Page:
Master in computer science ( Quitted my phd program in second year ), a well-known campus of university of california ( not Berkeley or UCLA ), GPA 3.97 , one research paper, teaching assistant, School fellowship, China earthquake Relief effort volunteer

so far, 2 and 8 months working experience in headquarter of a world leading finanical software company in NYC ( No.1 brand in industry) , software engineer and project manager for critical projects in our department, fast promotion, excellent award certificate for "siginficant contributions" to company ( 5% ), CFA level 2 candidate

GMAT: 740+5
GMAT: 1460+4.5 ( expired )
TOEFL: 647+5 ( expired )

since my current salary is higher than average salary of first-year top MBA graduate ( you know IT engineer is overpaid in USA Smile ), I would only try top 10 schools. If I can not get into top schools, I will staty in my current company.

However, I have very obvious weakness:

1) age: almost 30 now ( almost 31 when I start my MBA study )
2) two master degrees ( I need to explain why I quitted my phd program , otherwise I am at risk of being considered as a degree collector )
3) tech background not welcomed by top schools
4) no volunteer experience after I came out of school ( plan to add some volunteer experience this year )
5) working experience ( 2 and 8 months so far ) is not long compared to other applicants

My career goal is to become an executive in an IT comany or return to China to start my own company in a couple of years. Jon, can you give me some suggestions on my application ? Should I also try harvard/stanford or just focus on other top 10 schools ? Thanks.

[Hello my friend. To be honest, you don’t seem to need much guidance from us-you know all the answers already! : ) You have identified the challenges in your candidacy: age, IT industry (which is tough from China), limited extra-currics, and the two degrees. I am not worried about your 3 years of work experience. And we will address the two degrees in your Optional essay-that will be critical.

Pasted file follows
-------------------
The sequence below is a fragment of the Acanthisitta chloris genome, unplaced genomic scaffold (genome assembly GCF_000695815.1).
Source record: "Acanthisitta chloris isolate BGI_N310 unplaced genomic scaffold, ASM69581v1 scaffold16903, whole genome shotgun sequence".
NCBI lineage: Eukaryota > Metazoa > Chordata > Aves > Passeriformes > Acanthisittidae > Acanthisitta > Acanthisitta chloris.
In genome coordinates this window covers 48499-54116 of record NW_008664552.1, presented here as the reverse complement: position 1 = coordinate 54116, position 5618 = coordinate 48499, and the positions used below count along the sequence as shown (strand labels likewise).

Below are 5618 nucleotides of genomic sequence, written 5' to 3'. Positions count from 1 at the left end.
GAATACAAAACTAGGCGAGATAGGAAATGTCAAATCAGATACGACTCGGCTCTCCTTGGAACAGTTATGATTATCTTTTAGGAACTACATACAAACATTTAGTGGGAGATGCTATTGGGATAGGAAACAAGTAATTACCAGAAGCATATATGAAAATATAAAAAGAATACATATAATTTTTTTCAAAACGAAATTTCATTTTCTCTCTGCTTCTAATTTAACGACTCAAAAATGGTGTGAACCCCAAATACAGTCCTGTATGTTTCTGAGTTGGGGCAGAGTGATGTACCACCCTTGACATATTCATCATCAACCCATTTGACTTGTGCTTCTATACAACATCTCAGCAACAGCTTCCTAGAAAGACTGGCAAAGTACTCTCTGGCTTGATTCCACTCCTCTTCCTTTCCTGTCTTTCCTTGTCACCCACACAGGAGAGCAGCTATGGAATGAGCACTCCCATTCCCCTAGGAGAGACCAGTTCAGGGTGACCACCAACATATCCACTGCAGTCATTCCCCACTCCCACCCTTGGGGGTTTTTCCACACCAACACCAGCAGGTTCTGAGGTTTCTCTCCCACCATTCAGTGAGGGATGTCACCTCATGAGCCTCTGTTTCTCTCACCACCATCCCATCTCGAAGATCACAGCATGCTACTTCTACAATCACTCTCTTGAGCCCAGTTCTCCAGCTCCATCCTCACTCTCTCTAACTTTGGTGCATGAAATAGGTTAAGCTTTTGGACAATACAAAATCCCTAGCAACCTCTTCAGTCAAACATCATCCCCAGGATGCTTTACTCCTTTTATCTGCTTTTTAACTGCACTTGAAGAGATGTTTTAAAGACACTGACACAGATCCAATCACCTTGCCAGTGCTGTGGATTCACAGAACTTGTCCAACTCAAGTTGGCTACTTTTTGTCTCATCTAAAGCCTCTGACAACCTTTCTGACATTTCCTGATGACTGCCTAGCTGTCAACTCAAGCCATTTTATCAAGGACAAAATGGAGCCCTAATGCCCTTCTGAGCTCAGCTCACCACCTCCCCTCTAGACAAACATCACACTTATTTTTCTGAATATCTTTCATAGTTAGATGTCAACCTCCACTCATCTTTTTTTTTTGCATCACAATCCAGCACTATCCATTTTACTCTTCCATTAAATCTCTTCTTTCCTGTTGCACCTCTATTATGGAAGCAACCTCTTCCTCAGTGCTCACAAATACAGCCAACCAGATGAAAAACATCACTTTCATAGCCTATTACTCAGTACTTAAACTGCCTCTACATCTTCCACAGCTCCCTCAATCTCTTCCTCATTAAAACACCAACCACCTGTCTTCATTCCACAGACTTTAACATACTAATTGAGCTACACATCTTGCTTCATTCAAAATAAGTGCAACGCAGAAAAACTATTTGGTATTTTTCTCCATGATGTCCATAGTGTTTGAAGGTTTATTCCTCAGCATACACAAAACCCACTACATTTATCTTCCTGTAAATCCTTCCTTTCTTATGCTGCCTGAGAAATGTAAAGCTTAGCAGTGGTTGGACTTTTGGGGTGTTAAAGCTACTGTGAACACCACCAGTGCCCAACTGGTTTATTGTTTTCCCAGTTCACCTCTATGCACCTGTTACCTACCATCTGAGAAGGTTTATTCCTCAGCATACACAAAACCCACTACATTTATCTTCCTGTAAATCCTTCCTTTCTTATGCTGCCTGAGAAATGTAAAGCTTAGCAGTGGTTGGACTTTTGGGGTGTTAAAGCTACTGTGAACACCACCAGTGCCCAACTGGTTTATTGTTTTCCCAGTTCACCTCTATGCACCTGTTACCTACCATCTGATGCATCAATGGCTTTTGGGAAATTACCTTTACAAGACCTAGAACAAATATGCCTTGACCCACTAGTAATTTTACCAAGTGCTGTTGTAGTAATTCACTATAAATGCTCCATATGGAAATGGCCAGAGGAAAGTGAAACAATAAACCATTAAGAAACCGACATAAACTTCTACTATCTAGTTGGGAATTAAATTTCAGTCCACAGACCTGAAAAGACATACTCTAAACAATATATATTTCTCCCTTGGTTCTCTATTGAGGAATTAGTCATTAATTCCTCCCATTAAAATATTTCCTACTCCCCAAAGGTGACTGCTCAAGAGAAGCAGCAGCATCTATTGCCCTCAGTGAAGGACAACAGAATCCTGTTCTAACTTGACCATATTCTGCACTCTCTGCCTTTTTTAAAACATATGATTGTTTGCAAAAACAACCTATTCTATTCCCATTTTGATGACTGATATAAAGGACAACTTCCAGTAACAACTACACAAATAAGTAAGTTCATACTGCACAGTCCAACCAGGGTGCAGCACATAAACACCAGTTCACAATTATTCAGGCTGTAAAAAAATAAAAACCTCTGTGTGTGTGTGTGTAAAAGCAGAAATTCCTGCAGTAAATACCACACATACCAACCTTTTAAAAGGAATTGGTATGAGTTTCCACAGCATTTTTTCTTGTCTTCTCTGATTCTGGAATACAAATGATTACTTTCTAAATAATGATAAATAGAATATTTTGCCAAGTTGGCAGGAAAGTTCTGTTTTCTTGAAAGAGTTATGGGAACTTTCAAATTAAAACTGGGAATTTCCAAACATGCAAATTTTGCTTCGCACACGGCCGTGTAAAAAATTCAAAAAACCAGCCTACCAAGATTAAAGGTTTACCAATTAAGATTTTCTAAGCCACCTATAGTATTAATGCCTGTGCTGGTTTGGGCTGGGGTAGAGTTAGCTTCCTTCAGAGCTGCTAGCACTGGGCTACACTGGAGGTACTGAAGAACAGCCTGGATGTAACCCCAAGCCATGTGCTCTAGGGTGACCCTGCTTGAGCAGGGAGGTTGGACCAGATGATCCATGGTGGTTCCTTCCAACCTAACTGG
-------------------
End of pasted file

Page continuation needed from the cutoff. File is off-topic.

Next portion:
But so that leaves the age issue, which we will have to address (carefully, and subtlely) in your essays. You DO have a chance here-and as you apply, don’t focus exclusively on “top ten” programs. Why? Well, did you know that CMU is the second best IT program in the US? And that UT Austin is also in the top five? Same with Stern…so as you look at schools, don’t get too stuck if you would on the “top ten” aspect. The world of IT is unusual, and the best management programs are not always the best programs for IT…]

Post Mon Jun 13, 2011 7:17 am
What is up gang. So Stanford, Haad, CBS...the essays are being released! Wahoooo! Now, lets talk about what it all means.

The essays, as always, havent changed that much. Why is this relevant? BECAUSE YOU CAN START WRITING ALL YOUR APPS TODAY! No need to wait any longer gang--the essays simply wont change too much from year to year. So get started. Dont wait any longer gang, the summer is gonna WHIZ by, I assure you. The Career Goals and Optional Essays for sure are worth digging into immediately.

And finally, have a look at the changes from year to year. Before digging into the new questions, compare the subtle changes from year to year. Why? Because there are CLUES to be had. When Stern moved to add their "creative" essay #3 to the list, I asked a friend who was on the adcom there at the time, "why the change?" She explained that they wanted to get AWAY from the "boring finance" profile, and invite some more creative, non-traditional applicants into the fray. So compare this year's and last year's questions; they will give you valuable clues as to how the schools perspectives are changing, in real time, even if only slightly.

And good luck, as always.

Post Fri Jun 17, 2011 8:45 am
Greetings and salutations.

Today I was chatting with a former client (and now a close friend) about interviews and interview prep. And there was a topic that he brought up that I thought might be worth discussing: non-verbal communication. Or rather, interview strategies...beyond just "telling the right stories."

Here are three way to make sure that you NAIL your interviews...beyond the answers that you have already prepped eight ways from Tuesday: